A 2022 study found people who got insufficient sleep (defined in this study as six hours or less a night) had 1.27 times higher odds of developing allergic sensitization compared to those who got adequate sleep (defined as seven to eight hours a night).
Allergic sensitization is when your body becomes sensitive to an allergen, eventually becoming allergic to it and giving you symptoms when you’re exposed to it.
And short sleep duration has also been linked to more asthma symptoms. A 2020 study found lung function was worse when teenagers only got 6.5 hours of sleep compared to 9.5 hours.
We don’t all need the same amount of sleep each night, though. The amount of sleep you need is called your sleep need. It’s determined by genetics, just like height and eye color.
To find out your unique sleep need, turn to the RISE app. RISE uses a year’s worth of phone use behavior and proprietary sleep-science-based models to work out your sleep need down to the minute.
When you don’t meet your sleep need, you start building up sleep debt. We measure this over your last 14 nights and recommend you keep it below five hours to maximize your health and energy levels. Keeping sleep debt low overall will also ensure your immune system is working as well as it can.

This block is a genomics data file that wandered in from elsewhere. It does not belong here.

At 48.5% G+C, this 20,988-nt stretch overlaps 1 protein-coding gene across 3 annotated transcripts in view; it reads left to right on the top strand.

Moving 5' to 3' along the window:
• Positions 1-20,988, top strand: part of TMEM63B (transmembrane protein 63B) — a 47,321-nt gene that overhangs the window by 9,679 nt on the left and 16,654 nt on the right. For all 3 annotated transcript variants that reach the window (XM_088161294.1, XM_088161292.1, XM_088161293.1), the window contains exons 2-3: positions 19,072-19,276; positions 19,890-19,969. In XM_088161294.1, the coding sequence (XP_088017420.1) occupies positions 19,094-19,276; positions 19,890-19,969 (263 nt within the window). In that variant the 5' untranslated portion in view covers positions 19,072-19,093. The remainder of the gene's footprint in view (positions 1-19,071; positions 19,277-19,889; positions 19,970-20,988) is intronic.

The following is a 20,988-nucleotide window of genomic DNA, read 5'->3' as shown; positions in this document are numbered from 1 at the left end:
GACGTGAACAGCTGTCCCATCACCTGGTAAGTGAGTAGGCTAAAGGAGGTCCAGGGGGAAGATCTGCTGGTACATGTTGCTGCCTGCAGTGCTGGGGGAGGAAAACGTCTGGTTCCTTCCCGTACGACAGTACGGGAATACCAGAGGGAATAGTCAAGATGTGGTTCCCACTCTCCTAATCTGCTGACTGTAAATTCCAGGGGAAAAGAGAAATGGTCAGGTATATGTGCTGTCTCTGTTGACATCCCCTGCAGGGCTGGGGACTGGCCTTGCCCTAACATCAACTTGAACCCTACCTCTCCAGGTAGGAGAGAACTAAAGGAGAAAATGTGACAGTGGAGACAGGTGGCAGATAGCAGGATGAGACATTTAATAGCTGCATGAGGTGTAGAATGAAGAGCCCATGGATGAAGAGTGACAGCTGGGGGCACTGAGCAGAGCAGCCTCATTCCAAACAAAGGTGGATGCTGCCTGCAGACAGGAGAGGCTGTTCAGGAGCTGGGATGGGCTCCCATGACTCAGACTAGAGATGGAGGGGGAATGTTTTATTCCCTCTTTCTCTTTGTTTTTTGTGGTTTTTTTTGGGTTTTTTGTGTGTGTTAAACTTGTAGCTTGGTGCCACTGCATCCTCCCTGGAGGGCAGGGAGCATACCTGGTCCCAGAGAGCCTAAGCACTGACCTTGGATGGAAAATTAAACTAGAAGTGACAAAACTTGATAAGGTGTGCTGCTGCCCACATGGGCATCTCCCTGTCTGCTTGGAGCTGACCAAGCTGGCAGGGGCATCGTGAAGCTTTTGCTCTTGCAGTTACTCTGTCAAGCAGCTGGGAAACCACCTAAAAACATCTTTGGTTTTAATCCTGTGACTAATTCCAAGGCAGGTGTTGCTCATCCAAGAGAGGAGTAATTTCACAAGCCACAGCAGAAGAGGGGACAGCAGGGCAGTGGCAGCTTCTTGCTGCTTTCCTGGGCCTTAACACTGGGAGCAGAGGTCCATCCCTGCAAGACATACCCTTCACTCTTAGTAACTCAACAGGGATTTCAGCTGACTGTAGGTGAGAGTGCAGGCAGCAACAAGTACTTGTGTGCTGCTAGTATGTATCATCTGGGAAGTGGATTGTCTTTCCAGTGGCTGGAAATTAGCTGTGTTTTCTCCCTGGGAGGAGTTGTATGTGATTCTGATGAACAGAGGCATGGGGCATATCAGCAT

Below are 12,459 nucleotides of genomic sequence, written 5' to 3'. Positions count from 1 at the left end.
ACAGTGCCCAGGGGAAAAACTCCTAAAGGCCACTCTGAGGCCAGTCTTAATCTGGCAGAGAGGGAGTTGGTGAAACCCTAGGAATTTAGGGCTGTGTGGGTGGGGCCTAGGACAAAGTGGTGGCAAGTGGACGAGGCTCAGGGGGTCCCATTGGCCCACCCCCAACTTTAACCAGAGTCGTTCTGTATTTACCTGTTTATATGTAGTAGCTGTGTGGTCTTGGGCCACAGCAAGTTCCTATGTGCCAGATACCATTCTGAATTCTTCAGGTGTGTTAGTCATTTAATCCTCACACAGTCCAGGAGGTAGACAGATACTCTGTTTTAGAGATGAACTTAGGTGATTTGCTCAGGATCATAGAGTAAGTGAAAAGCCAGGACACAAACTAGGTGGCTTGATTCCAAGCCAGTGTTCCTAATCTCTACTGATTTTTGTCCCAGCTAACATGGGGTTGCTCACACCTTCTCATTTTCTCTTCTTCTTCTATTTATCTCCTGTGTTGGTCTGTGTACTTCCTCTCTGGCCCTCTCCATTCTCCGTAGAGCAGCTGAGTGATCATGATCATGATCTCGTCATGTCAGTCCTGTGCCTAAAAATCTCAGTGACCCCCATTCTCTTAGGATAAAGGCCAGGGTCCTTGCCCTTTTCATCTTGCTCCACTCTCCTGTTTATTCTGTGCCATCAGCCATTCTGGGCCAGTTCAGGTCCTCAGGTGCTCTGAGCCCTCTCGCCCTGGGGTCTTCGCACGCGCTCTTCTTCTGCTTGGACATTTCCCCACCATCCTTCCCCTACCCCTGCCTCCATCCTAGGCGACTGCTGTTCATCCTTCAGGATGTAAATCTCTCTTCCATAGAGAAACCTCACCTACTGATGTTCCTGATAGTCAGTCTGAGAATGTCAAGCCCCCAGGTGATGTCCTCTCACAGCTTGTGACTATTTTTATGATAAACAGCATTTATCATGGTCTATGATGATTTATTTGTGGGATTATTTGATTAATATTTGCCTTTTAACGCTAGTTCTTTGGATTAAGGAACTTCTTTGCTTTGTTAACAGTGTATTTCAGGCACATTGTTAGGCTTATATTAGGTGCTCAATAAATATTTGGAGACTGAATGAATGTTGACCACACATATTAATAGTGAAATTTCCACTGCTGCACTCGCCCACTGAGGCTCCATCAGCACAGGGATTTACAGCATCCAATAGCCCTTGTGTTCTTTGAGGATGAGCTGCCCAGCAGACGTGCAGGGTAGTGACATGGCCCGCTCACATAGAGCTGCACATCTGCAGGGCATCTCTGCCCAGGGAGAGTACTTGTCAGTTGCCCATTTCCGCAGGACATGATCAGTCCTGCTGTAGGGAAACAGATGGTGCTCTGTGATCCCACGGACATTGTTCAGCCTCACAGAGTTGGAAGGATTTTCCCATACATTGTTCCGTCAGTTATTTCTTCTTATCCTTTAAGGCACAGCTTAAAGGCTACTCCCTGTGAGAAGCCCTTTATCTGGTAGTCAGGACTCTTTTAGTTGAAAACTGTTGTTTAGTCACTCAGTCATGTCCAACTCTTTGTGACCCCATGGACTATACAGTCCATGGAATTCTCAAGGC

Want to dive deeper? We’ve covered whether allergies make you tired here.
Sleep apnea is a sleep disorder that causes you to stop breathing temporarily throughout the night. It can happen when your airways collapse and cut off your breathing. When your brain detects low oxygen levels it wakes you up to kickstart your breathing again.
Sleep apnea can be caused by many things including obesity, smoking, and alcohol consumption. And allergies can also trigger it.